- The Washington Times - Wednesday, March 28, 2007

William Wyler directed Academy Award-winning movies — “Mrs. Miniver” and “The Best Years of Our Lives” — right before and immediately after his World War II service as a documentary filmmaker commissioned with the Army Air Corps. “Best Years” ended a long association with producer Samuel Goldwyn but had no immediate successor, in part because of an ill-conceived postwar business partnership with Frank Capra and George Stevens.

Their start-up independent company, Liberty Films, quickly became a drain on the limited resources of the talent. A bailout deal from Paramount was accepted, perhaps most gratefully by Mr. Wyler, who also became the only partner who fulfilled the original terms of the agreement by completing five features for the studio — “The Heiress,” “Carrie,” “Detective Story,” “Roman Holiday” and “The Desperate Hours.”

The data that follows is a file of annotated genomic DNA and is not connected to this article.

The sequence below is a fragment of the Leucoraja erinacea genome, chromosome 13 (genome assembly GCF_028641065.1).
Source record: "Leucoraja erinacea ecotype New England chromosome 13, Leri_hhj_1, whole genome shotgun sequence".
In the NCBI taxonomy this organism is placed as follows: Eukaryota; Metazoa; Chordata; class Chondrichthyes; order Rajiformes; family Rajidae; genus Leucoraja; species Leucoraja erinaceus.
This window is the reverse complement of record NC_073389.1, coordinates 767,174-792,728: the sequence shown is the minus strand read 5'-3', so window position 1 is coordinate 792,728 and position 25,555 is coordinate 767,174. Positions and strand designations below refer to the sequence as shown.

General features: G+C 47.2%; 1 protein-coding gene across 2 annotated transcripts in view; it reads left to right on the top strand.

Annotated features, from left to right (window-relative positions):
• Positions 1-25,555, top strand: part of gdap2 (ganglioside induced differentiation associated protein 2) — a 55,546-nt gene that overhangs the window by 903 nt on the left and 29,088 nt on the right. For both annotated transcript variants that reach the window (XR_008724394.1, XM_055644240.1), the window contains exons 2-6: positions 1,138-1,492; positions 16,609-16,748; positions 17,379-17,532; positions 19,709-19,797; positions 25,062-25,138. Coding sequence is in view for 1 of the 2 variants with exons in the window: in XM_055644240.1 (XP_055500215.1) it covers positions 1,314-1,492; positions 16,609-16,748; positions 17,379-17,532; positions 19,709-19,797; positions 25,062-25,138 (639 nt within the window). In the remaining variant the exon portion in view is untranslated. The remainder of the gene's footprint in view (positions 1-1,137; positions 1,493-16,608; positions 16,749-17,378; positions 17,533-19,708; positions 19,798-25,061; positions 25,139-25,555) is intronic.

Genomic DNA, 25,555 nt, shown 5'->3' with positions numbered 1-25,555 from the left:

Mr. Capra didn’t get beyond two vehicles with Bing Crosby, “Riding High” and “Here Comes the Groom.” Mr. Stevens scarcely shortchanged Paramount, since “A Place in the Sun” and “Shane” were two of his three pictures. But Mr. Wyler equaled their combined output not only at Paramount but for the remainder of their careers, completing 13 films while Mr. Capra settled for five and Mr. Stevens had time for eight.

Olivia de Havilland prompted the first of the Wyler projects at Paramount by urging him to see “The Heiress,” a Broadway adaptation of the Henry James novella, “Washington Square.” She was keen on playing the heroine, Catherine Sloper, the shy and cruelly manipulated daughter of a prominent, widowed New York physician of the mid-19th century.